|Full name||Justine Anne Fryer|
|Born||8 October 1972|
Dunedin, New Zealand
|Bowling||Slow left-arm orthodox|
|Test debut(cap 108)||8 February 1996 v Australia|
|Last Test||12 July 1996 v England|
|ODI debut(cap 69)||28 January 1997 v Pakistan|
|Last ODI||17 December 1997 v India|
|Domestic team information|
Source: CricketArchive, 21 April 2021
Justine Anne Fryer (born 8 October 1972) is a New Zealand former cricketer who played as a slow left-arm orthodox bowler. She appeared in 3 Test matches and 7 One Day Internationals for New Zealand between 1996 and 1997. She played domestic cricket for Wellington.  
The New Zealand national cricket team represents New Zealand in men's international cricket. Nicknamed the Blackcaps, they played their first Test in 1930 against England in Christchurch, becoming the fifth country to play Test cricket. From 1930 New Zealand had to wait until 1956, more than 26 years, for its first Test victory, against the West Indies at Eden Park in Auckland. They played their first ODI in the 1972–73 season against Pakistan in Christchurch.
Deborah Ann Hockley is a former New Zealand cricketer. Hockley played in 19 women's Test matches, making a high score of 126 not out and averaging 52.04. Hockley captained New Zealand in six Tests, drawing them all. In women's one-day internationals, Hockley averaged 41.89 in her 118 games. She captained in 27 of them, winning 12 and losing 15. She was also Player of the match in the World Cup final played in India in 1997 and holds the record for scoring the most runs by any woman in the ICC Women's Cricket World Cup (1501), playing in five World Cups. Hockley was the first woman to reach 4000 ODI runs and to play 100 ODIs. She was also the first woman to score 1,000 runs in ODIs for New Zealand.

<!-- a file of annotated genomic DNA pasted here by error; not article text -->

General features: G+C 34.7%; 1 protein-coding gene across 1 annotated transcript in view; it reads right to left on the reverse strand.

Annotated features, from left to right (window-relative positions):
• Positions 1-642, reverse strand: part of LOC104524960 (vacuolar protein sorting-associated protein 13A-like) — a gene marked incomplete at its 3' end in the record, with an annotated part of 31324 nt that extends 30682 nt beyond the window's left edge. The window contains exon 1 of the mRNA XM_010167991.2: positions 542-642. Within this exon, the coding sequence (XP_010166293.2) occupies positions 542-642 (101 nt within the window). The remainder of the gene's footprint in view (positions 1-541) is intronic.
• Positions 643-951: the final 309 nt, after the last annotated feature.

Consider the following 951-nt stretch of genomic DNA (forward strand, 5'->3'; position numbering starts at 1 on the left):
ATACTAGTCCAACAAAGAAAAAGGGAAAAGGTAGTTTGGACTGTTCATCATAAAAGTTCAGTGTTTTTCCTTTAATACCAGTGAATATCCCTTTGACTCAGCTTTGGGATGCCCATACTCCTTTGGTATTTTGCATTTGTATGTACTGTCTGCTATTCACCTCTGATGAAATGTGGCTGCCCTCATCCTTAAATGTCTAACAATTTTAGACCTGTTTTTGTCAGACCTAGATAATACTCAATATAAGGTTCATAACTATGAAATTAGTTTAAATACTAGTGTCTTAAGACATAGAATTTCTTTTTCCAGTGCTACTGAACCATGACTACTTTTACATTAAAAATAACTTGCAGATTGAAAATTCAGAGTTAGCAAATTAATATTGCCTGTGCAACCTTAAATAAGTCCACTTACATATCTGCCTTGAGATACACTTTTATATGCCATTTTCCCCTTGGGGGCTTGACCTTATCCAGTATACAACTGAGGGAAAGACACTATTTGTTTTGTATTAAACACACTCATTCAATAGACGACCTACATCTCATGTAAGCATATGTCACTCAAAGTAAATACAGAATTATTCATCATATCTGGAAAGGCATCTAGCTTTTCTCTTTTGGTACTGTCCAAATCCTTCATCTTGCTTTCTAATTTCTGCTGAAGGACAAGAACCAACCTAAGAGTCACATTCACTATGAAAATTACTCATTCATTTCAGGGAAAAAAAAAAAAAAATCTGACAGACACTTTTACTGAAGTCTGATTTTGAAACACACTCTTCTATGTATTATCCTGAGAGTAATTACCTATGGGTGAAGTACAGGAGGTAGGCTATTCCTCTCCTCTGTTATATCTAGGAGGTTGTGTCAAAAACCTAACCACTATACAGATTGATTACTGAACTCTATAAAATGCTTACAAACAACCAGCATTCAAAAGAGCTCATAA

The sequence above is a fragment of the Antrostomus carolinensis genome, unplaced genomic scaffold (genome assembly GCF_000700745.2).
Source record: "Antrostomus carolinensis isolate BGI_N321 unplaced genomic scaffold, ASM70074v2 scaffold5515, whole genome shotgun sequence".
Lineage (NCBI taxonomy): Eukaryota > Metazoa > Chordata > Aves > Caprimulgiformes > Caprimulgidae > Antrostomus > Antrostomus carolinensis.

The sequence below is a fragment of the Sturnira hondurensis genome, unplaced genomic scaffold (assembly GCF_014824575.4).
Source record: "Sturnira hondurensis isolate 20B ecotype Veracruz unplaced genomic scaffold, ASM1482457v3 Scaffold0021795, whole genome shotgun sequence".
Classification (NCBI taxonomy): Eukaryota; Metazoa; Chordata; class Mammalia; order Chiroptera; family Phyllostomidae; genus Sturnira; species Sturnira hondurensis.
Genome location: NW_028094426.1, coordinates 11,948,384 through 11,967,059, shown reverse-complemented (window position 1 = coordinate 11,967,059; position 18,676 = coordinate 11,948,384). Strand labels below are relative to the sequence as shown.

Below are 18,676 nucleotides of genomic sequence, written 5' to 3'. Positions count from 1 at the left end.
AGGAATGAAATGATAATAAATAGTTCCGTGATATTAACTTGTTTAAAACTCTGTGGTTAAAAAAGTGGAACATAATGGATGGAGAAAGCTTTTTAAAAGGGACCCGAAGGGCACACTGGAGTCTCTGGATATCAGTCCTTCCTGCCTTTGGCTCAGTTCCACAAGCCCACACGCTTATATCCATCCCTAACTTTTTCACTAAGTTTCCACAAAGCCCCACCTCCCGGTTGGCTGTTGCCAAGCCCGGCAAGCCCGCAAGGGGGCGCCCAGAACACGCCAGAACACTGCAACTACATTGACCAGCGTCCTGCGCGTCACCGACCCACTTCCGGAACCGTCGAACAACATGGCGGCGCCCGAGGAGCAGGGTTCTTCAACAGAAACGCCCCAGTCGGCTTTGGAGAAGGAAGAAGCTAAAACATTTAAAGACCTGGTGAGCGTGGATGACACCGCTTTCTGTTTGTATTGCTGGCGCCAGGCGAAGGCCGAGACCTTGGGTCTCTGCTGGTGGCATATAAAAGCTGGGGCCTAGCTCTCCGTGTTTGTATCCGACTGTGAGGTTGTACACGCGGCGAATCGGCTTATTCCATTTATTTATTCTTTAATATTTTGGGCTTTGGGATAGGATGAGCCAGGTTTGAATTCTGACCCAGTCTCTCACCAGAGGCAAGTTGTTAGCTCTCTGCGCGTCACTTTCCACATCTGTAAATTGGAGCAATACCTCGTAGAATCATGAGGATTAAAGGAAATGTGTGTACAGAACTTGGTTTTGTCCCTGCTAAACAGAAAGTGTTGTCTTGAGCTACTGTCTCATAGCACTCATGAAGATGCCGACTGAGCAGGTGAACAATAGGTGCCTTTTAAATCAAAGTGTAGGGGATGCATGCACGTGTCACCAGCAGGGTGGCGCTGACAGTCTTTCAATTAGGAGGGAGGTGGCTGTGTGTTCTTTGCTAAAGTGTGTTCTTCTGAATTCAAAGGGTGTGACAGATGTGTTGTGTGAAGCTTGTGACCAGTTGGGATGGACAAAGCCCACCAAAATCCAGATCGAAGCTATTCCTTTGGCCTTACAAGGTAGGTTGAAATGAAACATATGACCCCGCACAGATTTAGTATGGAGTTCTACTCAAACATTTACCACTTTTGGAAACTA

Sarah Louise Illingworth is an English-born New Zealand former cricketer who played as a wicket-keeper and right-handed batter. She appeared in 6 Test matches and 37 One Day Internationals for New Zealand between 1988 and 1996. She played domestic cricket for Southern Districts and Canterbury.
Samantha Claire Taylor is a former cricketer who represented England more than 150 times between 1998 and 2011. A top order batsman, Taylor was the first woman to be named a Wisden Cricketer of the Year. Along with Charlotte Edwards, she was the mainstay of England's batting during the first decade of the 21st century, and played a key role in the team's two world titles in 2009.
Rebecca Jane Rolls is a New Zealand former cricketer and association footballer who represented New Zealand in both sports. In cricket, she played as a wicket-keeper and right-handed batter, and appeared in 1 Test match, 104 One Day Internationals and 2 Twenty20 Internationals for New Zealand between 1997 and 2007. She played domestic cricket for Central Districts and Auckland. In football, she made 21 appearances for New Zealand.
Sara Jade McGlashan is a New Zealand former cricketer who played as a right-handed batter and wicket-keeper. She appeared in 2 Test matches, 134 One Day Internationals and 76 Twenty20 Internationals for New Zealand between 2002 and 2016. She played domestic cricket for Central Districts and Auckland in New Zealand, as well as having stints with Australian Capital Territory, Sydney Sixers, Sussex and Southern Vipers.
Aimee Louise Watkins is a New Zealand former cricketer who played as an all-rounder. She appeared in 2 Test matches, 103 One Day Internationals and 36 Twenty20 Internationals for New Zealand between 2002 and 2011. She played domestic cricket for Central Districts, as well as spending seasons with Sussex and Devon.
Isa Tara Guha is an English cricket commentator, television and radio cricket broadcaster, and a former England cricketer who played in the 2005 World Cup and the 2009 World Cup. She cites winning the World Cup in 2009 as a career highlight. She played as a right-arm fast-medium bowler and right-handed batter. She appeared in 8 Test matches, 83 One Day Internationals and 22 Twenty20 Internationals for England between 2001 and 2011. She played domestic cricket for Thames Valley and Berkshire.